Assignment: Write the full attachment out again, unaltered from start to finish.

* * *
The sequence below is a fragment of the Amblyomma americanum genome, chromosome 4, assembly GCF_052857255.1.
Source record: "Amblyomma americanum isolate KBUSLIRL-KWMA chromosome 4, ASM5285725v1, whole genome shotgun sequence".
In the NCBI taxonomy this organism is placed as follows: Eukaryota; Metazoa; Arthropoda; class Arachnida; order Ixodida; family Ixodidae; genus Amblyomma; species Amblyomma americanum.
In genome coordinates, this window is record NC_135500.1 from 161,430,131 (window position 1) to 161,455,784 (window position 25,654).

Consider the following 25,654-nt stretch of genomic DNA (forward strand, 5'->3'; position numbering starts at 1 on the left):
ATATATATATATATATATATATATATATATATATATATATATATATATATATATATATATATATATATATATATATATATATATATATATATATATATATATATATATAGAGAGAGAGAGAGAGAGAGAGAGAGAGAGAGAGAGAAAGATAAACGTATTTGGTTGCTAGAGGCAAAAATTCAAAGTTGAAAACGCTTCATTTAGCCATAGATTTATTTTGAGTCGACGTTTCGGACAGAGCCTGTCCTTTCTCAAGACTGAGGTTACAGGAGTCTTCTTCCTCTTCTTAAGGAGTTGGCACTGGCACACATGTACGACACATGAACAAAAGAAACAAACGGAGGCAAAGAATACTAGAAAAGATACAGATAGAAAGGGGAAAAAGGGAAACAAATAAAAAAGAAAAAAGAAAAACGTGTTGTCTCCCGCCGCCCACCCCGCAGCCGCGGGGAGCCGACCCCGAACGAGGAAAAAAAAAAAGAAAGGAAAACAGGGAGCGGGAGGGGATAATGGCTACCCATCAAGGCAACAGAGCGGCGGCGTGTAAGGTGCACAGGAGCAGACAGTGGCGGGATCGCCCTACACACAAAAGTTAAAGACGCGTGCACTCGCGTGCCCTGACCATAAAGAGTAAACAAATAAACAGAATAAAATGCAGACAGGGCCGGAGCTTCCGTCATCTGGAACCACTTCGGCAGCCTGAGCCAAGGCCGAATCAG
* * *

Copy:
The sequence below is a fragment of the Amblyomma americanum genome, chromosome 4, assembly GCF_052857255.1.
Source record: "Amblyomma americanum isolate KBUSLIRL-KWMA chromosome 4, ASM5285725v1, whole genome shotgun sequence".
In the NCBI taxonomy this organism is placed as follows: Eukaryota; Metazoa; Arthropoda; class Arachnida; order Ixodida; family Ixodidae; genus Amblyomma; species Amblyomma americanum.
In genome coordinates, this window is record NC_135500.1 from 161,430,131 (window position 1) to 161,455,784 (window position 25,654).

Consider the following 25,654-nt stretch of genomic DNA (forward strand, 5'->3'; position numbering starts at 1 on the left):
ATATATATATATATATATATATATATATATATATATATATATATATATATATATATATATATATATATATATATATATATATATATATATATATATATATATATATATAGAGAGAGAGAGAGAGAGAGAGAGAGAGAGAGAGAGAAAGATAAACGTATTTGGTTGCTAGAGGCAAAAATTCAAAGTTGAAAACGCTTCATTTAGCCATAGATTTATTTTGAGTCGACGTTTCGGACAGAGCCTGTCCTTTCTCAAGACTGAGGTTACAGGAGTCTTCTTCCTCTTCTTAAGGAGTTGGCACTGGCACACATGTACGACACATGAACAAAAGAAACAAACGGAGGCAAAGAATACTAGAAAAGATACAGATAGAAAGGGGAAAAAGGGAAACAAATAAAAAAGAAAAAAGAAAAACGTGTTGTCTCCCGCCGCCCACCCCGCAGCCGCGGGGAGCCGACCCCGAACGAGGAAAAAAAAAAAGAAAGGAAAACAGGGAGCGGGAGGGGATAATGGCTACCCATCAAGGCAACAGAGCGGCGGCGTGTAAGGTGCACAGGAGCAGACAGTGGCGGGATCGCCCTACACACAAAAGTTAAAGACGCGTGCACTCGCGTGCCCTGACCATAAAGAGTAAACAAATAAACAGAATAAAATGCAGACAGGGCCGGAGCTTCCGTCATCTGGAACCACTTCGGCAGCCTGAGCCAAGGCCGAATCAG